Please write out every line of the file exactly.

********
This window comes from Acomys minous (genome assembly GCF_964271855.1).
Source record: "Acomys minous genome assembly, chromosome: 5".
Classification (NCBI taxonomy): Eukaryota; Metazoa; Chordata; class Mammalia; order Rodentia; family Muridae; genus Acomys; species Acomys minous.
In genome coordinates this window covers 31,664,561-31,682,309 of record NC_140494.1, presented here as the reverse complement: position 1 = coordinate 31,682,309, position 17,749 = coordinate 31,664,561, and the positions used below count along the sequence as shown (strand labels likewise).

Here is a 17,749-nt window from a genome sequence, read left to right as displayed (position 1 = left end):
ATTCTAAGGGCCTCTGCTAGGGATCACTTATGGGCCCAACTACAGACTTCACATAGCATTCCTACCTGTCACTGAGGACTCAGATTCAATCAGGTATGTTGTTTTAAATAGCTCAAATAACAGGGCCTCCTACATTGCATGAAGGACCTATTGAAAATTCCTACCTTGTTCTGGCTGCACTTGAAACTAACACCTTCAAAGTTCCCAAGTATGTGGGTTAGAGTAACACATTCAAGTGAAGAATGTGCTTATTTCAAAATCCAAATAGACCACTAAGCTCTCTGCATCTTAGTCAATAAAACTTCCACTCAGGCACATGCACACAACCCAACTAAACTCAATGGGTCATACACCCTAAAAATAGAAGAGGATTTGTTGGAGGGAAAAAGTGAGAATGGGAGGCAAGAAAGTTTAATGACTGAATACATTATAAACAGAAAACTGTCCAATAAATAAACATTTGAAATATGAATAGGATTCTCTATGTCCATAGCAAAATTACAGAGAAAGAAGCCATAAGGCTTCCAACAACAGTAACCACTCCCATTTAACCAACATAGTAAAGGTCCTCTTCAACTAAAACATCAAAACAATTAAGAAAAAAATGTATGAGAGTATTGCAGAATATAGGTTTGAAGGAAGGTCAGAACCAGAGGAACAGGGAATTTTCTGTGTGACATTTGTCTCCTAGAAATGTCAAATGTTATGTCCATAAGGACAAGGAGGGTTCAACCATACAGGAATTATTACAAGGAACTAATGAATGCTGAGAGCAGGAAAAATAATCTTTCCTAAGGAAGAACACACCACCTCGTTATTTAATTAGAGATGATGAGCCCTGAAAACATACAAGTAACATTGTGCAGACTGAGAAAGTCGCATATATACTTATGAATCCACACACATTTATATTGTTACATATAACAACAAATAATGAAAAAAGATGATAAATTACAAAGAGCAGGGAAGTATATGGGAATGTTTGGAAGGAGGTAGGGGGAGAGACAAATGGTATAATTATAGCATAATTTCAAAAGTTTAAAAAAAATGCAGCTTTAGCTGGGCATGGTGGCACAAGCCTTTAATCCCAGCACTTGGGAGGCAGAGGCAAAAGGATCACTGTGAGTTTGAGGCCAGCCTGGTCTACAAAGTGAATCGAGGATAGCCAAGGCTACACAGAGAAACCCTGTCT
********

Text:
This window comes from Acomys minous (genome assembly GCF_964271855.1).
Source record: "Acomys minous genome assembly, chromosome: 5".
Classification (NCBI taxonomy): Eukaryota; Metazoa; Chordata; class Mammalia; order Rodentia; family Muridae; genus Acomys; species Acomys minous.
In genome coordinates this window covers 31,664,561-31,682,309 of record NC_140494.1, presented here as the reverse complement: position 1 = coordinate 31,682,309, position 17,749 = coordinate 31,664,561, and the positions used below count along the sequence as shown (strand labels likewise).

Here is a 17,749-nt window from a genome sequence, read left to right as displayed (position 1 = left end):
ATTCTAAGGGCCTCTGCTAGGGATCACTTATGGGCCCAACTACAGACTTCACATAGCATTCCTACCTGTCACTGAGGACTCAGATTCAATCAGGTATGTTGTTTTAAATAGCTCAAATAACAGGGCCTCCTACATTGCATGAAGGACCTATTGAAAATTCCTACCTTGTTCTGGCTGCACTTGAAACTAACACCTTCAAAGTTCCCAAGTATGTGGGTTAGAGTAACACATTCAAGTGAAGAATGTGCTTATTTCAAAATCCAAATAGACCACTAAGCTCTCTGCATCTTAGTCAATAAAACTTCCACTCAGGCACATGCACACAACCCAACTAAACTCAATGGGTCATACACCCTAAAAATAGAAGAGGATTTGTTGGAGGGAAAAAGTGAGAATGGGAGGCAAGAAAGTTTAATGACTGAATACATTATAAACAGAAAACTGTCCAATAAATAAACATTTGAAATATGAATAGGATTCTCTATGTCCATAGCAAAATTACAGAGAAAGAAGCCATAAGGCTTCCAACAACAGTAACCACTCCCATTTAACCAACATAGTAAAGGTCCTCTTCAACTAAAACATCAAAACAATTAAGAAAAAAATGTATGAGAGTATTGCAGAATATAGGTTTGAAGGAAGGTCAGAACCAGAGGAACAGGGAATTTTCTGTGTGACATTTGTCTCCTAGAAATGTCAAATGTTATGTCCATAAGGACAAGGAGGGTTCAACCATACAGGAATTATTACAAGGAACTAATGAATGCTGAGAGCAGGAAAAATAATCTTTCCTAAGGAAGAACACACCACCTCGTTATTTAATTAGAGATGATGAGCCCTGAAAACATACAAGTAACATTGTGCAGACTGAGAAAGTCGCATATATACTTATGAATCCACACACATTTATATTGTTACATATAACAACAAATAATGAAAAAAGATGATAAATTACAAAGAGCAGGGAAGTATATGGGAATGTTTGGAAGGAGGTAGGGGGAGAGACAAATGGTATAATTATAGCATAATTTCAAAAGTTTAAAAAAAATGCAGCTTTAGCTGGGCATGGTGGCACAAGCCTTTAATCCCAGCACTTGGGAGGCAGAGGCAAAAGGATCACTGTGAGTTTGAGGCCAGCCTGGTCTACAAAGTGAATCGAGGATAGCCAAGGCTACACAGAGAAACCCTGTCT